The  Oakland  teachers  strike  ends  with  tentative  deal  for  a  pay  raise

The Oakland teachers strike ends with tentative deal for a pay raise

By Anne Rowe for DPS board, March 22, 2019

OAKLAND, Calif. (AP) — Striking teachers in Oakland, California, renowned after reaching a agreement deal Friday with school administrators to end a seven-day walkout.

To cheers and applause, union leaders from the Oakland Education Association announced that instructors had won whatever they demanded — higher pay, smaller sized classes and more school resources — in a week of marathon negotiating sessions with the district.

“This is a historical agreement with a win in every major proposition we made,” the Oakland Education Association stated in a declaration.

“We have actually attained so much in the 7 days of our historical strike in Oakland,” union President Keith Brown informed a news conference. “Our power in the streets dominated.”

The deal includes an 11 percent income boost and a one-time 3 percent bonus offer, as soon as the deal is validated, Brown said.

Teachers were anticipated to vote Saturday, and if the deal is authorized, return to class next week.

“On Monday, March 4, we appearance forward to everyone being together again in the classroom,” Superintendent Kyla Johnson-Trammell stated in a declaration. “The contract will help make sure more teachers stay in Oakland and that more come to teach in our class and assistance our students.”

Oakland’s 3,000 teachers walked off the task Feb. 21, effectively shutting the city’s 86 schools.

The district kept Oakland schools open throughout the strike staffed by a skeleton crew of replacements. But most students remained away in assistance of their striking teachers. The district stated about 6 percent of students came to class throughout the weeklong action.

The walkout affected 36,000 trainees.

The Oakland Education Association stated teachers were forced to strike due to the fact that administrators had not listened to their demands for two years. Educators had been working without a contract considering that 2017.

Among their needs was a 12 percent retroactive raise covering 2017 to 2020 to compensate for what they say are among the most affordable incomes for public school teachers in the pricey San Francisco Bay Area.

A beginning income for instructors at Oakland schools is $46,500 a year and the average wage in the district is $63,000 a year.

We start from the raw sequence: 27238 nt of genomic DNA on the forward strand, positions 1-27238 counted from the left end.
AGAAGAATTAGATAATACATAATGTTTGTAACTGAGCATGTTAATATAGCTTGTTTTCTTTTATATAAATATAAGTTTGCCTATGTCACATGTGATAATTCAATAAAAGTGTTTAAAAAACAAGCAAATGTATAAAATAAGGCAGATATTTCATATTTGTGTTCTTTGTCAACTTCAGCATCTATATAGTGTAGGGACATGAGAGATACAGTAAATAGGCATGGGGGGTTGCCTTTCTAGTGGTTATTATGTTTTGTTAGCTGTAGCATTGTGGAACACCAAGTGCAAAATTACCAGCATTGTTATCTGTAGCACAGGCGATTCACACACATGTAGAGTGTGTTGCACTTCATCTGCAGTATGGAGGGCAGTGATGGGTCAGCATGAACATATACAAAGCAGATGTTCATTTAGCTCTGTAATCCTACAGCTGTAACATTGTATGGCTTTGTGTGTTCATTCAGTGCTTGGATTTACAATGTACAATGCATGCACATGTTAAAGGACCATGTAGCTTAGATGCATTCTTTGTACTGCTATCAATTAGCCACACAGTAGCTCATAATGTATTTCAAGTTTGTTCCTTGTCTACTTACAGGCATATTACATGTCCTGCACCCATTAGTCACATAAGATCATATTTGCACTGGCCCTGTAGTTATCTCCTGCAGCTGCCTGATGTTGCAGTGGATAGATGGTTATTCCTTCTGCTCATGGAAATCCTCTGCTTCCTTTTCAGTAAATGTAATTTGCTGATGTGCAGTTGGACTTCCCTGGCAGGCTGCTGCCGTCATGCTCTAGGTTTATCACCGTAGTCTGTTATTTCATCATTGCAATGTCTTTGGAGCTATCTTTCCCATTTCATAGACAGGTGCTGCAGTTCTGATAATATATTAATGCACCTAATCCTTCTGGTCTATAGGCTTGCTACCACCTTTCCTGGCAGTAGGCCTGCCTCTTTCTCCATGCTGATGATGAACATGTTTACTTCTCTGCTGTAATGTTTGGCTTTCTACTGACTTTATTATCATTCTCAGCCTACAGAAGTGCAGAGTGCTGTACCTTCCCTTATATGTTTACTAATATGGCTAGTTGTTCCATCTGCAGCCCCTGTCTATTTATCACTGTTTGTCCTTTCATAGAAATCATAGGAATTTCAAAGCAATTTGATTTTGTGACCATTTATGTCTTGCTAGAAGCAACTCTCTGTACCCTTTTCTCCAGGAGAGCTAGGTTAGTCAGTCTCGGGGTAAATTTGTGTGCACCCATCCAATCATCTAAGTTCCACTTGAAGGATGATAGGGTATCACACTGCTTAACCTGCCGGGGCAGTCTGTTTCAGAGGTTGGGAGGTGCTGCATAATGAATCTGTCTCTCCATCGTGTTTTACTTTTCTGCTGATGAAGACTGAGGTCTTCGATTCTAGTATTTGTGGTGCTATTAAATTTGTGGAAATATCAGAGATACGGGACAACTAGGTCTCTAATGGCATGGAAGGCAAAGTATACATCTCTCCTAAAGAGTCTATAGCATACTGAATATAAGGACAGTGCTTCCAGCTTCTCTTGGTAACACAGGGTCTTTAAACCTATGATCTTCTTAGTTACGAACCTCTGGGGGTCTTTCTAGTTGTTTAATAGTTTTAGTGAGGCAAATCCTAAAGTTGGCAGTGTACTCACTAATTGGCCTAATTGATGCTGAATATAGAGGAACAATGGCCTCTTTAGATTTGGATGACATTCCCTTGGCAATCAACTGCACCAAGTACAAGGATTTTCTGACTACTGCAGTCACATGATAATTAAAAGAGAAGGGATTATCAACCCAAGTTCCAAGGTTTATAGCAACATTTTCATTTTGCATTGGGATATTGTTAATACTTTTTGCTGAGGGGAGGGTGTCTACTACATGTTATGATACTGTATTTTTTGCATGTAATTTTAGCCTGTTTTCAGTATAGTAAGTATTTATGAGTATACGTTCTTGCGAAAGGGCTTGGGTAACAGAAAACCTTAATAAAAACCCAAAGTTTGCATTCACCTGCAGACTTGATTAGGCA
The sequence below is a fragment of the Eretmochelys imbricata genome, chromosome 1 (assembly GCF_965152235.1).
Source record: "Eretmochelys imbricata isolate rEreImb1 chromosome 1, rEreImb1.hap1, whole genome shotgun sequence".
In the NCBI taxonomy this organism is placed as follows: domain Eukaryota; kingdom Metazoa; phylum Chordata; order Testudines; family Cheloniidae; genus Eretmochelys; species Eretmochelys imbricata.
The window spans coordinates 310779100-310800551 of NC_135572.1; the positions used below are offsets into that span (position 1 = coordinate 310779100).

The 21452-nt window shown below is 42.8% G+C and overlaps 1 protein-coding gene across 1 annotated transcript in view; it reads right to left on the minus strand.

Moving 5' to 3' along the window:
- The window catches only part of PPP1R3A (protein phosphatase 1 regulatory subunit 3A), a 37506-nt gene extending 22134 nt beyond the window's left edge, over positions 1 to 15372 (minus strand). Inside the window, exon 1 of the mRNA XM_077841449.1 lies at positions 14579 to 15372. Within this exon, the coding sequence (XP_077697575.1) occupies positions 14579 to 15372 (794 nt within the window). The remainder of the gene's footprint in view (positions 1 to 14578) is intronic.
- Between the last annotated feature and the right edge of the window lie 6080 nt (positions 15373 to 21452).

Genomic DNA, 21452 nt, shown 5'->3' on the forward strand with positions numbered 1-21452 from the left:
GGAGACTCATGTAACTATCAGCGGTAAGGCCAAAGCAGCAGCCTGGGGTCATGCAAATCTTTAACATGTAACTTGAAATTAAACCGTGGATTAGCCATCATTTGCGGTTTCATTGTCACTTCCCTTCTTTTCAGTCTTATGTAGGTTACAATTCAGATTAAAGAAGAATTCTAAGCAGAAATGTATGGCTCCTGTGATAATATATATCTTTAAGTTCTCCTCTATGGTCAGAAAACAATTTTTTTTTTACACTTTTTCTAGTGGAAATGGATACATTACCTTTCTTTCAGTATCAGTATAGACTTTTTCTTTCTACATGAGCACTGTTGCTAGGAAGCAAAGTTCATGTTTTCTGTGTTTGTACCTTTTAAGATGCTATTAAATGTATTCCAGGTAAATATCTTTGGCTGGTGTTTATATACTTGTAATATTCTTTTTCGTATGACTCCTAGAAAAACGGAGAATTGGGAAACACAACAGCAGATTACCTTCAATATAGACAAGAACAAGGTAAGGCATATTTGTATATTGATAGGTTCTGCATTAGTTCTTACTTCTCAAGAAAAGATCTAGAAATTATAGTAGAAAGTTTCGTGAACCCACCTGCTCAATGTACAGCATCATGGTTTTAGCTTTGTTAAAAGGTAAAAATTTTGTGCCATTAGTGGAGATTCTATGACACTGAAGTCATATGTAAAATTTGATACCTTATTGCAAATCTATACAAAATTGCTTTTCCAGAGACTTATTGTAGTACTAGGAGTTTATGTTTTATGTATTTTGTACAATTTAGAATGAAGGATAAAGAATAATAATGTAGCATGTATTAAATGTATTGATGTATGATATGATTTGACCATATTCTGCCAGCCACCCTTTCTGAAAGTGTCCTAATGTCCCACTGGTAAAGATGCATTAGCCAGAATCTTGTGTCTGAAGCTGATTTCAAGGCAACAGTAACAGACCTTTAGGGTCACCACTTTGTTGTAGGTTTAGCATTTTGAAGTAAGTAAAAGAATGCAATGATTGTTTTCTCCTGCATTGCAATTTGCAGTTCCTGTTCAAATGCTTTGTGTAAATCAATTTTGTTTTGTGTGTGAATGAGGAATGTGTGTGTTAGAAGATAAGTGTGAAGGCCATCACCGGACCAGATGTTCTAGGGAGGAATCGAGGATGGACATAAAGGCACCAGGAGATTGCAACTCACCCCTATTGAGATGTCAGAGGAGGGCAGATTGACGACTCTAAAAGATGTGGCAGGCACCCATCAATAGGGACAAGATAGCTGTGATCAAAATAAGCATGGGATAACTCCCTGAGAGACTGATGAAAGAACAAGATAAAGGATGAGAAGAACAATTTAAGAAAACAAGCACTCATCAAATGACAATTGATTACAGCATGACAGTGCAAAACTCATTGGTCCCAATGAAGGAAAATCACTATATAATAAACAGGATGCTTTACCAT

Brown said the new proposed salary will permit instructors to earn “a living wage.”

“Experienced instructors will now be able to stay in the class,” he stated.

Almost 600 instructors left their positions at Oakland public schools last year, according to the union, which said the district was not able to maintain teachers or draw in experienced new instructors with such low wages.

The union also won a “five-month pause” on school closures after objecting a district strategy to shut as numerous as 24 schools that serve primarily African-American and Latino trainees. The union had argued that closing the schools would send more trainees to charter schools that drain more than $57 million a year from the district.

The union declined 2 earlier wage propositions from the district, which initially used a 5 percent raise covering 2017 to 2020.

The deal also needs the district to reduce class sizes and hire more trainee assistance personnel, including special education instructors, psychologists and nurses.

The talks did not center on pension or health care advantages, which are complimentary for full-time employees and their recipients. The Oakland district invests an extra $13,487 per instructor each year for health benefits for teachers and their households.

Oakland teachers were the newest teachers in the nation to strike over pay and classroom conditions.

Current strikes throughout the country have actually constructed on a wave of teacher advocacy that started last spring. Unions for West Virginia teachers, who staged a nine-day walkout last year, ended another two-day strike last week.

Last month, teachers in Denver ended a three-day walkout after reaching a offer raising their wages.

Educators in Los Angeles, the country’s second-largest school district, staged a six-day strike last month that ended when they settled on a 6- percent raise with assures of smaller class sizes and the addition of nurses and counselors.